LMU researchers have developed a super-resolution microscopy method for the rapid differentiation of molecular structures in 3D.
Super-resolution microscopy methods are essential for uncovering the structures of cells and the dynamics of molecules. Since researchers overcame the resolution limit of around 250 nanometers (and winning the 2014 Nobel Prize in Chemistry for their efforts), which had long been considered absolute, the methods of microscopy have progressed rapidly. Now a team led by LMU chemist Prof. Philip Tinnefeld has made a further advance through the combination of various methods, achieving the highest resolution in three-dimensional space and paving the way for a fundamentally new approach for faster imaging of dense molecular structures. The new method permits axial resolution of under 0.3 nanometers.
The researchers combined the so-called pMINFLUX method developed by Tinnefeld’s team with an approach that utilizes special properties of graphene as an energy acceptor. pMINFLUX is based on the measurement of the fluorescence intensity of molecules excited by laser pulses. The method makes it possible to distinguish their lateral distances with a resolution of just 1 nanometer. Graphene absorbs the energy of a fluorescent molecule that is no more than 40 nanometers distant from its surface. The fluorescence intensity of the molecule therefore depends on its distance from graphene and can be used for axial distance measurement.
DNA-PAINT increases the speed
Consequently, the combination of pMINFLUX with this so-called graphene energy transfer (GET) furnishes information about molecular distances in all three dimensions – and does this in the highest resolution achievable to date of under 0.3 nanometers. “The high precision of GET-pMINFLUX opens the door to new approaches for improving super-resolution microscopy,” says Jonas Zähringer, lead author of the paper.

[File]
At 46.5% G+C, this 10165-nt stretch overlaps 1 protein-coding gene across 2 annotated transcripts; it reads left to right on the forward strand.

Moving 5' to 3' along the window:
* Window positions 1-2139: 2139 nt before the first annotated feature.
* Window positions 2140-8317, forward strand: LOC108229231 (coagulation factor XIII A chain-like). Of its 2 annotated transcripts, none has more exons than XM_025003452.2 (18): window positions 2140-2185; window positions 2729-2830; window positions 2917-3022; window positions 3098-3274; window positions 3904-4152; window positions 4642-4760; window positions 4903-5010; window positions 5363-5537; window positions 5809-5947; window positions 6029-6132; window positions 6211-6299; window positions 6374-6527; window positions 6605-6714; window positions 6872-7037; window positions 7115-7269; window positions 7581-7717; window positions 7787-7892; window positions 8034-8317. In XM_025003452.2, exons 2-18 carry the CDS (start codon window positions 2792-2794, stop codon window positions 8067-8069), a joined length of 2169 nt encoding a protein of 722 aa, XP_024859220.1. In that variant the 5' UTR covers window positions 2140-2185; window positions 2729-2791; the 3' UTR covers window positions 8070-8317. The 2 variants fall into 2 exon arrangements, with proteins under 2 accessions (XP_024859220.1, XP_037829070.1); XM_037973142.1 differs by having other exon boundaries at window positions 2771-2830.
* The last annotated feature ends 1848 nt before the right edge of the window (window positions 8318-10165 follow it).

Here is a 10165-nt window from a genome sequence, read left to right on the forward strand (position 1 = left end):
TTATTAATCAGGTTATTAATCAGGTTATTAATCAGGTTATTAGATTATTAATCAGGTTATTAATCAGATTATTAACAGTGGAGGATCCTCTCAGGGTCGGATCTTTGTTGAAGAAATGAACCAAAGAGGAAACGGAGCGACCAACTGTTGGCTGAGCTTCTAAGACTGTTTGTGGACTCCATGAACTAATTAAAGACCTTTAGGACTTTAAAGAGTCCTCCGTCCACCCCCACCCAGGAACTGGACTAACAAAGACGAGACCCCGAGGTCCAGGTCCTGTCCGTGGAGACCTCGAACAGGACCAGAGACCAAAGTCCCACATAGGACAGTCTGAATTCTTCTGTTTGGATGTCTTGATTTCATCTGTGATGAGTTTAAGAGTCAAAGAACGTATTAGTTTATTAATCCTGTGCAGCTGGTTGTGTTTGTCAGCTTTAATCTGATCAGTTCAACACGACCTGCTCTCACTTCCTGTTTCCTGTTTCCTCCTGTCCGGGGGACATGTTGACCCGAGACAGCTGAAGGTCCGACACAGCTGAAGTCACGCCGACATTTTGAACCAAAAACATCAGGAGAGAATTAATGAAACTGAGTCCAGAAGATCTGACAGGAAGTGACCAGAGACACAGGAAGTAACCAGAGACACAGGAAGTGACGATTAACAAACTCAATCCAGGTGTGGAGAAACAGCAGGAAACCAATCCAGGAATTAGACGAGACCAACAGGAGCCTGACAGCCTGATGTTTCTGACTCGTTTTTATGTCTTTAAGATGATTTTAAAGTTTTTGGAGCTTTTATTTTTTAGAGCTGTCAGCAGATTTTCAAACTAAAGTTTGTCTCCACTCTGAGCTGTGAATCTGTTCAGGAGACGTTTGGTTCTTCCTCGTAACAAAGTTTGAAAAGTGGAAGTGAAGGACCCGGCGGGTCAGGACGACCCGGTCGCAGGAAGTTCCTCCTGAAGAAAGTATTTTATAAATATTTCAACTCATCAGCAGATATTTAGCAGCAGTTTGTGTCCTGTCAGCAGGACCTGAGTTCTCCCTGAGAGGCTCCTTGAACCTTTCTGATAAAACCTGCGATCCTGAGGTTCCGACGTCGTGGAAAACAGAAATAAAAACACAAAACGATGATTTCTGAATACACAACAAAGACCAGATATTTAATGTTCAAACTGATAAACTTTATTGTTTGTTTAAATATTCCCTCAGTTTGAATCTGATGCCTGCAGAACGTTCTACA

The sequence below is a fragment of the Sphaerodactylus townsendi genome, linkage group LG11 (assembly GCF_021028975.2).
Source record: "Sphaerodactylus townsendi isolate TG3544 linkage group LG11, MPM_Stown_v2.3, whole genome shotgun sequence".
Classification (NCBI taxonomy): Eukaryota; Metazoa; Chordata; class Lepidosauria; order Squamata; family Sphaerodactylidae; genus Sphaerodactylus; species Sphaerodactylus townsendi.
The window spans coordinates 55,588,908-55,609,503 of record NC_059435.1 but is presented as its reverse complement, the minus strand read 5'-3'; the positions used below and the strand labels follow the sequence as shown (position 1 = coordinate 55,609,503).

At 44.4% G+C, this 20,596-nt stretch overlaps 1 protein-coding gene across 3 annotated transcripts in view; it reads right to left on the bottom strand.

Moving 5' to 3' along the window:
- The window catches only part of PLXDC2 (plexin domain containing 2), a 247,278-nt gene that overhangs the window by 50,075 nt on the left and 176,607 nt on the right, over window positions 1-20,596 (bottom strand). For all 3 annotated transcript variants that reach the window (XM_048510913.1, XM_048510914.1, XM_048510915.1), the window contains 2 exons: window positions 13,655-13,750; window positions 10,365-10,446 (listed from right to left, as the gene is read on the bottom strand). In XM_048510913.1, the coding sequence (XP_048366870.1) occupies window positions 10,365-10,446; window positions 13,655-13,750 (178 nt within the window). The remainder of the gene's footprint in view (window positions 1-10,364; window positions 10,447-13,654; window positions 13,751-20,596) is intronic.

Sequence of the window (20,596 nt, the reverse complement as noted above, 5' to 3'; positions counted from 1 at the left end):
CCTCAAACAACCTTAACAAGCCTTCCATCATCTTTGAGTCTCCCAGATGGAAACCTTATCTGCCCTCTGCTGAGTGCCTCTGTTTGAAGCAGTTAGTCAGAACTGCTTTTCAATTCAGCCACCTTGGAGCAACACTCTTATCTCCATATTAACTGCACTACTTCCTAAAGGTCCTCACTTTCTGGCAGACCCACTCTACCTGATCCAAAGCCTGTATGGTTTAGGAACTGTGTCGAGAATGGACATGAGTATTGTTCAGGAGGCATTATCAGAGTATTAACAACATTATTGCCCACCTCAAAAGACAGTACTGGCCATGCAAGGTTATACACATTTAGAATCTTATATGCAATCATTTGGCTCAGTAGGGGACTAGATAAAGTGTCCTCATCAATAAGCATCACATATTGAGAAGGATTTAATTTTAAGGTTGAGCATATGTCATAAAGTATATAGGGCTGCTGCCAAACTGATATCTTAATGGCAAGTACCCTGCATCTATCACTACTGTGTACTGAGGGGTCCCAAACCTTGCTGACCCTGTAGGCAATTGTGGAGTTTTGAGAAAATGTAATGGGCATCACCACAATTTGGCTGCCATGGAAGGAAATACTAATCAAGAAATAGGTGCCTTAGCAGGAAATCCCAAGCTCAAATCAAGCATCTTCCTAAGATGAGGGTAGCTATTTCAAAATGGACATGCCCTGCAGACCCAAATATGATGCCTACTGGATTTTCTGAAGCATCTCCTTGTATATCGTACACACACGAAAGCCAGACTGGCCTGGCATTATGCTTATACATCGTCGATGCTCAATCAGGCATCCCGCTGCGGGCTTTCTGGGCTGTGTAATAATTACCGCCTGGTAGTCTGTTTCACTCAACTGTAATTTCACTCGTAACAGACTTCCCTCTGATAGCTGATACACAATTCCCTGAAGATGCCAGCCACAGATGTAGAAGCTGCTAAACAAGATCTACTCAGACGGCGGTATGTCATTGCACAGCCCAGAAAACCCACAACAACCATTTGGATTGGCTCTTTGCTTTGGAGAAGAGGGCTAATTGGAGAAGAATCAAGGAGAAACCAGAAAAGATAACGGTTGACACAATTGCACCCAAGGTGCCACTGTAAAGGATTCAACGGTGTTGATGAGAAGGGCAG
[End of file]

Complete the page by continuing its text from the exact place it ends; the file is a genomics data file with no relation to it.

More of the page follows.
The researchers also used this to further increase the speed of super-resolution microscopy. To this end, they drew on DNA nanotechnology to develop the so-called L-PAINT approach. In contrast to DNA-PAINT, a technique that enables super-resolution through the binding and unbinding of a DNA strand labeled with a fluorescent dye, the DNA strand in L-PAINT has two binding sequences. In addition, the researchers designed a binding hierarchy, such that the L-PAINT DNA strand binds longer on one side. This allows the other end of the strand to locally scan the molecule positions at a rapid rate.
“As well as increasing the speed, this permits the scanning of dense clusters faster than the distortions arising from thermal drift,” says Tinnefeld. “Our combination of GET-pMINFLUX and L-PAINT enables us to investigate structures and dynamics at the molecular level that are fundamental to our understanding of biomolecular reactions in cells.”